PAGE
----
WASHINGTON — Ryan Zimmerman has a sterling reputation around MLB.
The biggest fan favorite in Nationals franchise history, Zimmerman is generally regarded as a pretty good person, one who plays the game “the right way.”
For this reason, it was fairly surprising when hordes of fans in San Francisco booed the Nationals first baseman after replay reviews confirmed he took a pitch to the wrist in the ninth inning of Sunday’s game between the Nationals and Giants.
In defense of the San Francisco crowd, it appeared Zimmerman swung at the pitch — you can clearly hear fans in the background yelling “He swung at the ball!” — and if you only heard the sound but couldn’t see it clearly, it certainly sounded like it hit wood, as commentator FP Santangelo remarked.
“That sounded like bat, and that wasn’t bat, and that’s not good.”
But MLB managers are unable to challenge whether or not a batter swung at a pitch, so even if the umpire missed the call, there’s nothing that can be done about it after the fact.
It also looked as though Zimmerman reacted to being hit somewhat late. A split second passes between the sound of contact and Zimmerman flopping to the ground, but the replay shows him grimace immediately.
Replays confirmed the 31-year-old Zimmerman did in fact take the pitch off the wrist, and when the call was announced in stadium, boos rained down from the stands.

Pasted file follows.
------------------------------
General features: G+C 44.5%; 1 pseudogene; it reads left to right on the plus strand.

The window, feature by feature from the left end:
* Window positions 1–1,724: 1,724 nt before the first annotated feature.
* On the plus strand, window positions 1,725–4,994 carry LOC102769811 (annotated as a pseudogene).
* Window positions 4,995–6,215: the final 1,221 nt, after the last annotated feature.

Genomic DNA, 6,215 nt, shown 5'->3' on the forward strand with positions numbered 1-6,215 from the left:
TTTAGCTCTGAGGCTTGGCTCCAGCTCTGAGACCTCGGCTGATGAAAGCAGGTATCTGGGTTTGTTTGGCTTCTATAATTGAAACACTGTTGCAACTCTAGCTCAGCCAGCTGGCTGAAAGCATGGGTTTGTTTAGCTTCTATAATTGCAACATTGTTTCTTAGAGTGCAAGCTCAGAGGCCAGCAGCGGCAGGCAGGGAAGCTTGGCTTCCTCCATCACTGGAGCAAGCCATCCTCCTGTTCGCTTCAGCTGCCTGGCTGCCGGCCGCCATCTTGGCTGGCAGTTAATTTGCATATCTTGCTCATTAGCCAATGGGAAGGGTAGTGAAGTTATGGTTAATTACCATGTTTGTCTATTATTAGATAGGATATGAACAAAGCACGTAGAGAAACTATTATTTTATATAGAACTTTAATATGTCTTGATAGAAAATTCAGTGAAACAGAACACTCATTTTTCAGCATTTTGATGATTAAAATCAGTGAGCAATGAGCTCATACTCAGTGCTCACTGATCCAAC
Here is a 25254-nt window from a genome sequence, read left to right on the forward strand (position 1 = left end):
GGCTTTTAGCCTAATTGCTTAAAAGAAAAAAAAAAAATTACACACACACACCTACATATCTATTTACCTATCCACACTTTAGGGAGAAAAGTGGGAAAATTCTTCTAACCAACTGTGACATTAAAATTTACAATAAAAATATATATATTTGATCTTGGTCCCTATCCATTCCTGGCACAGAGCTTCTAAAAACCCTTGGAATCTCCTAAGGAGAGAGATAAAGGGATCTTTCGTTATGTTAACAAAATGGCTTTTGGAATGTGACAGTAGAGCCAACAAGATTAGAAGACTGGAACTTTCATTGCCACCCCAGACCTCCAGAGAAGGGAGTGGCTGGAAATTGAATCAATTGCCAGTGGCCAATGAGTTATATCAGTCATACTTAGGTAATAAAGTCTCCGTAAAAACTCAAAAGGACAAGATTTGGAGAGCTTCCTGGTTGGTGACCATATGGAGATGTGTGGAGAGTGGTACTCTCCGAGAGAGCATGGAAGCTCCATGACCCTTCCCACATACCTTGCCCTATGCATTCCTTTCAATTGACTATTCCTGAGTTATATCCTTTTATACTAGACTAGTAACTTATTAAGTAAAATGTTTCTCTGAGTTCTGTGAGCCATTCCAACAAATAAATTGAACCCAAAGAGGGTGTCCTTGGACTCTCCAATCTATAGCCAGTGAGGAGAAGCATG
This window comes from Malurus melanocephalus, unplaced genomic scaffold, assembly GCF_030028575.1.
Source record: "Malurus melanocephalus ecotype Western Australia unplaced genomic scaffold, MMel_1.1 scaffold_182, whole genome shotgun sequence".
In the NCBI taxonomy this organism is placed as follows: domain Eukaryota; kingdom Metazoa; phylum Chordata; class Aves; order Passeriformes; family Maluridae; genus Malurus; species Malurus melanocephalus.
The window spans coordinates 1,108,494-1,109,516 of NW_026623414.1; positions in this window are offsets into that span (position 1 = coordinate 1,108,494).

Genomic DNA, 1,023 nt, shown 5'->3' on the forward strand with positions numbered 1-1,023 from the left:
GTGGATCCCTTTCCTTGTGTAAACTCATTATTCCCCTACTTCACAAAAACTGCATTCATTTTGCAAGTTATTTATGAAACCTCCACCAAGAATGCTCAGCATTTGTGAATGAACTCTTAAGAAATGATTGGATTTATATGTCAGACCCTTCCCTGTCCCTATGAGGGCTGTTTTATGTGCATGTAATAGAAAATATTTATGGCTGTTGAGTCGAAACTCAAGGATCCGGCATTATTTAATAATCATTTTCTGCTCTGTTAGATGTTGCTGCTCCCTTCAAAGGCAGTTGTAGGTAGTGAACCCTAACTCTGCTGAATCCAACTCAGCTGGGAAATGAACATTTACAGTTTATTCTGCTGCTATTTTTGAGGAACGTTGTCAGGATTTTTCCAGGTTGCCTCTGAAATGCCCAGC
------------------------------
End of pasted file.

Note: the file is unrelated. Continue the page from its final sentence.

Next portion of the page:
Zimmerman, not pleased with his pain being met by boos, reacted by tipping his helmet and waving to the fans, something anybody who’s watched him play over the years would be surprised by. That kind of snark is something one would expect out of Bryce Harper or Jayson Werth, two guys who are happy to express themselves publicly, and are much more used to being booed.
“I was fired up when I got hit. That’s not something I normally do,” Zimmerman said after the game. “The one thing I never do is fake something like that. I have too much respect for the game.”
“I’ve never seen Zim do that before,” Santangelo said of the helmet tip.
“Well you know he had to be hearing some unordinary things to be prompted to do that,” chimed in play-by-play man Bob Carpenter.
“He’s worried about a broken wrist, and he’s getting booed by fans, so I can understand the frustration, absolutely,” Santangelo responded.
For the record, one Giants fan clarified the fans were not booing Zimmerman but rather the umpires.